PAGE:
They lifted him and carried him to open ground. The scale thumped against Findol’s chest as they did, and grew hot.

His father was a Nurain, Griel said through the scale. His mother was one of us. I can still smell her blood in him. His death reeks of his father’s kind.

Findol dropped him, leaving Coanh to ease the body to the ground. He stumbled, dizzy from Griel’s voice in his head. Aurmid landed with a thump beside him, and Zaghran steadied him with a hand on his shoulder.

“We shall not bury this creature,” Aurmid said. “It is the Nurain’s custom to put the dead in the earth. Before them, it was our custom to burn the dead, so that the life could move on to other forms. We shall burn him and destroy what belongs to the Nurain. My father has spoken.”

“Well, that will be quicker work than burying him,” Coanh said. “I’ll help you.”

They all helped find dead wood, and built a small pyre on a clear patch of ground beside the river. They lay the dead man on it and Aurmid breathed a stream of fire down upon him. The wood groaned and caught the fire with a loud snap.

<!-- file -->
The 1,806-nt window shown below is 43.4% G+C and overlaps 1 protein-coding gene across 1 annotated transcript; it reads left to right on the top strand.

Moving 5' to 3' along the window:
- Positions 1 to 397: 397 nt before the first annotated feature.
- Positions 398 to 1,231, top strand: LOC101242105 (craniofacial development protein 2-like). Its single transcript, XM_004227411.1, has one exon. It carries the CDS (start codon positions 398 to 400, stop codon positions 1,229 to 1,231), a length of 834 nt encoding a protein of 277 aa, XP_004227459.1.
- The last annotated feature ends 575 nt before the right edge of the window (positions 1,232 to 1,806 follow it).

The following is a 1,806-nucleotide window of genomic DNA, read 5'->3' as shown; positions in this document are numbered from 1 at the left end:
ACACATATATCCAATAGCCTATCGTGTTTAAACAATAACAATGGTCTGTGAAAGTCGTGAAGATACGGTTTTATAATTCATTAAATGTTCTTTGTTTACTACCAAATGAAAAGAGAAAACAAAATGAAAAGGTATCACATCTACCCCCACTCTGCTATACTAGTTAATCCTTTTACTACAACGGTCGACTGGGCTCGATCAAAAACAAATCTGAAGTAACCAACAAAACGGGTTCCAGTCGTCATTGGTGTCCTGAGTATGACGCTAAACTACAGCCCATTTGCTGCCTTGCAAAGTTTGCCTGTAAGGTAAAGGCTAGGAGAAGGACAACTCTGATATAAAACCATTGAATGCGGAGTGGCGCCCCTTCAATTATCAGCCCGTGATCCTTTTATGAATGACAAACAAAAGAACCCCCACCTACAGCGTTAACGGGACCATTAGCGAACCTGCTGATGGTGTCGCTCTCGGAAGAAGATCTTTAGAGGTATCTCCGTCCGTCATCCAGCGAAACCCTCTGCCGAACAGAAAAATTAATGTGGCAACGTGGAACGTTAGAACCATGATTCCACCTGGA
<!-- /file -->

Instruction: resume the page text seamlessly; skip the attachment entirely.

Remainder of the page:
They watched solemnly as the fire consumed the stranger. As twilight stretched over the plains, the fire sank into embers, and all that was left of the man was shards of bone.

Wait, said Griel’s voice. It is not finished. Zaghran and Aurmid glanced at Findol, and then turned back to the smoldering heap.

The ashes stirred. Wisps of smoke curled into the sky, and they heard something scrabbling in the remnants of the pyre. They watched bits of bone scrape toward each other and join together again.

“What’s happening?” Coanh whispered. Varala shifted into cat form beside Zaghran, growling a threat low in her throat.

The bones reassembled themselves. Flesh grew and covered them. Even his clothes resumed their shape, whole and clean again. The man got to his feet, groaning, and stumbled out of the dead fire toward them. Varala blocked his path, snarling a warning, and Aurmid growled.

He stared at them wildly. He was younger now than his corpse had been. His flesh was smooth and unblemished, his face fair and full of grief.

“Who are you?” Findol demanded. “What are you?”